Global exports in the first nine months of coffee year 2018/19 reached 97.28 million bags, an increase of 6.5 per cent compared to the same period one year ago, according to the latest report released by International Coffee Organisation (ICO).
According to the report, shipments of Brazilian Naturals rose by 20.6 per cent to 31.12 million bags while Colombian Milds increased by 8.1 per cent to 11.36 million bags. Robusta exports increased by 1.4 percent to 34.45 million bags in October 2018 to June 2019 while Other Milds fell by 3.3 percent to 20.35 million bags.
The decrease in Other Milds is driven by India, Mexico, and Costa Rica where exports decreased by 9.2 per cent to 4.69 million bags, by 11.8 per cent to 2.11 million bags, and by 12.3 per cent to 785,601 bags, respectively.
In coffee year 2018/19, world production is estimated at 168.77 million bags, with Arabica output, estimated at 103.79 million bags, accounting for 61 per cent and Robusta, estimated at 64.98 million bags, representing 39 per cent of the total. Output in the five largest producers this coffee year would account for 73 per cent of world production.
Brazil’s production in crop year ending March 2019 increased by 18.5 per cent to 62.5 million bags, which is reflected in the 20.6 per cent increase in its exports this period, reaching 37.13 million bags. Brazil’s Robusta production has recovered from the previous drought as evidenced by the growth in green Robusta exports.
After declining by 72 per cent to 119,146 bags in the first six months of 2017, exports more than tripled to 505,912 bags in January to June 2018 and increased to 1.46 million bags in the first six months of 2019. Brazil’s exports of green Arabica in the first half of 2019 reached 15.86 million bags compared to 12.42 million bags last year.
Vietnam’s production is estimated 1.3 percent lower at 30 million bags as adverse weather conditions affected the yield in crop year 2018/19. Despite the reduction, output in 2018/19 would be the second largest volume on record for Vietnam following 2017/18. Its exports in the first nine months of the year declined by 3.9 per cent to 21.1 million bags.
Output from Colombia is estimated at 13.95 million bags in 2018/19, 1 per cent higher than last year. According to the National Federation of Coffee Growers, production from October 2018 to June 2019 reached 10.34 million bags, 1.1 per cent lower than the same period in 2017/18.
However, exports from Colombia in the first nine months of coffee year 2018/19 amounted to 10.17 million bags, an increase of 7 per cent from last year. Its shipments of soluble exports have grown steadily in recent years. In 2015/16, soluble exports represented around 5 per cent of total exports, while in 2018/19 they represent around 6 per cent.
Colombia’s imports in the first half of coffee year 2018/19 increased to 865,024 bags from 288,115 bags during the same period in 2017/18, with imports of green coffee accounting for 95.8 per cent of total imports this year.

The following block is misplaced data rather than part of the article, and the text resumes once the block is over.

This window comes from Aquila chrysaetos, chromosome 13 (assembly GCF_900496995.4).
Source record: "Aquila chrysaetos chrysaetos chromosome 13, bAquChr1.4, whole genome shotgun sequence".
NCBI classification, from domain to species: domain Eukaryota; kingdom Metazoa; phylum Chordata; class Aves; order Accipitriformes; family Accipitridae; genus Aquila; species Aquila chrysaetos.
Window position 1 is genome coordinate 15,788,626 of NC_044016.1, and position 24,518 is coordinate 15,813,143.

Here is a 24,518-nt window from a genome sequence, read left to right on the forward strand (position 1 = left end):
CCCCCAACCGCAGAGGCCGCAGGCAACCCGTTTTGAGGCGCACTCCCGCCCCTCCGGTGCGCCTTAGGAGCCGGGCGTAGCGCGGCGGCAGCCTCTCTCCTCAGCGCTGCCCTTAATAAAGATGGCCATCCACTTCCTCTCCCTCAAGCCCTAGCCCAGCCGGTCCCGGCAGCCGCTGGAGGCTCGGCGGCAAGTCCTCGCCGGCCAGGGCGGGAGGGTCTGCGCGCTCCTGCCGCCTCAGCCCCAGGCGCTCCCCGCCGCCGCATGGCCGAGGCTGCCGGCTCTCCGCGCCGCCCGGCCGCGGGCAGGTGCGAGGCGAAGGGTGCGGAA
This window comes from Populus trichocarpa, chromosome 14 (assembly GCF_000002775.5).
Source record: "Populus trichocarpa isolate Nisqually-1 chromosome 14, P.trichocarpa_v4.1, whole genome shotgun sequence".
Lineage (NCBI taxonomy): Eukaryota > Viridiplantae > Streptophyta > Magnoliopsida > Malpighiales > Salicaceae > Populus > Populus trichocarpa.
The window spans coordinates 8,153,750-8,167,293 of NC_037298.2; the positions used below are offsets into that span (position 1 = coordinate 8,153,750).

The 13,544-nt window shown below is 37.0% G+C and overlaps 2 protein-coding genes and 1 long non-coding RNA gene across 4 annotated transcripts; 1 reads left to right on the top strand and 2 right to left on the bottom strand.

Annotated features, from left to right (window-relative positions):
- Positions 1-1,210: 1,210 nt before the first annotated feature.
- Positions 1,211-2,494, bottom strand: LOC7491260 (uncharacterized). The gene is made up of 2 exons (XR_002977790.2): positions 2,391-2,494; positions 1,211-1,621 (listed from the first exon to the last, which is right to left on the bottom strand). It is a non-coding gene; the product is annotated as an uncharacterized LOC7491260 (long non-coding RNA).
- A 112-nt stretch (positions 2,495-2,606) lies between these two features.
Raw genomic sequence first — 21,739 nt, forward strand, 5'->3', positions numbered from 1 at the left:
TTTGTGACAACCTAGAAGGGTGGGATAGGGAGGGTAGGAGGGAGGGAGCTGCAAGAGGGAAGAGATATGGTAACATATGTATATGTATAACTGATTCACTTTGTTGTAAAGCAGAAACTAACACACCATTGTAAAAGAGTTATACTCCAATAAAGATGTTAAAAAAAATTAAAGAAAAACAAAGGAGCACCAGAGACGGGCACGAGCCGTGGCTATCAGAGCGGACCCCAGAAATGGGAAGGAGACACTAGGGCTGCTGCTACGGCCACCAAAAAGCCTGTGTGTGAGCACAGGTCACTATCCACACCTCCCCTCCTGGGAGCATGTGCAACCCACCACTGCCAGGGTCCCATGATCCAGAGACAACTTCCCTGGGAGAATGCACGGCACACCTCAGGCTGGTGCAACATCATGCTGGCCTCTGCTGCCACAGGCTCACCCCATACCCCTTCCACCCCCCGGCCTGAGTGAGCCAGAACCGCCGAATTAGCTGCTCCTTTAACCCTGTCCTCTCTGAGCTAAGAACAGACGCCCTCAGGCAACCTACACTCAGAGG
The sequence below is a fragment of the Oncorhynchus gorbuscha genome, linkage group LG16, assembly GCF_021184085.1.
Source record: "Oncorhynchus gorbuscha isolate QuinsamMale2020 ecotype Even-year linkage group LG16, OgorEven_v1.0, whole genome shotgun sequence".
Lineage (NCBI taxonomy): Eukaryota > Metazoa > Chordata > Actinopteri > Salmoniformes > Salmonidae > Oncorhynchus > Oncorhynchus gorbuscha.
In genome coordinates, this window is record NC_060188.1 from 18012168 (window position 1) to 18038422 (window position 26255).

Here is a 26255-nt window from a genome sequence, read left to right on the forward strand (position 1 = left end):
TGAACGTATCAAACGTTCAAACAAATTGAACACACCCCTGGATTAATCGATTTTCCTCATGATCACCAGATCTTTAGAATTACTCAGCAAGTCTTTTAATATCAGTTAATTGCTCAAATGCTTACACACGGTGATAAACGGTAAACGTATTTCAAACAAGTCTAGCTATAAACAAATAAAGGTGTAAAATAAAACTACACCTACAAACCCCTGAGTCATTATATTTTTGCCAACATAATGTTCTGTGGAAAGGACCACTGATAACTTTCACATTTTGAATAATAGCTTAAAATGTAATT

Indonesia’s production declined by 5.6 per cent to 10.2 million bags in its crop year ending March 2019. Shipments during crop year 2018/19 declined by 33.7 per cent to 5.15 million bags. In addition to the decline in output, steadily increasing consumption has reduced the availability of coffee for exports. Around 75 per cent of Indonesia’s green coffee exports are shipments of green Robusta, which reached 2.06 million bags in the first nine months of the coffee year compared to 2.44 million bags last year. The share of soluble in the total exports has increased from 5.9 per cent in 2010/11 to 20.7 per cent in 2018/19. Total soluble shipments in the first nine months amounted to 749,372 bags.
Production in Ethiopia is estimated at 7.5 million bags, 0.6 per cent higher than in crop year 2017/18. While Ethiopia is the world’s fifth largest producer, it is the ninth largest exporter given the high rate of domestic consumption. In 2018/19, Ethiopia’s consumption is estimated at 3.8 million bags, which represents 50.7 per cent of its expected output. Exports in the first nine months of coffee year 2018/19 amounted to 2.47 million bags compared to 2.65 million bags in 2017/18.
World coffee consumption is estimated 2.1 per cent higher in coffee year 2018/19 at 164.84 million bags with the largest growth in Asia and Oceania where demand rose by 3.6 per cent to 35.91 million bags. Consumption in Europe has slowed, increasing by 1.5 per cent to 53.97 million bags compared to an increase of 2.1 per cent in 2017/18.
However, demand in North America grew by 2.2 per cent to 30.61 million bags. Consumption in South America increased by 1.1 percent to 27.27 million bags, in Africa by 3 per cent to 11.88 million bags, and in Central America and Mexico by 0.2 per cent to 5.21 million bags. Despite this growth, world production is expected to exceed consumption by 3.92 million bags, resulting in a cumulative surplus of 8 million bags over the last two seasons.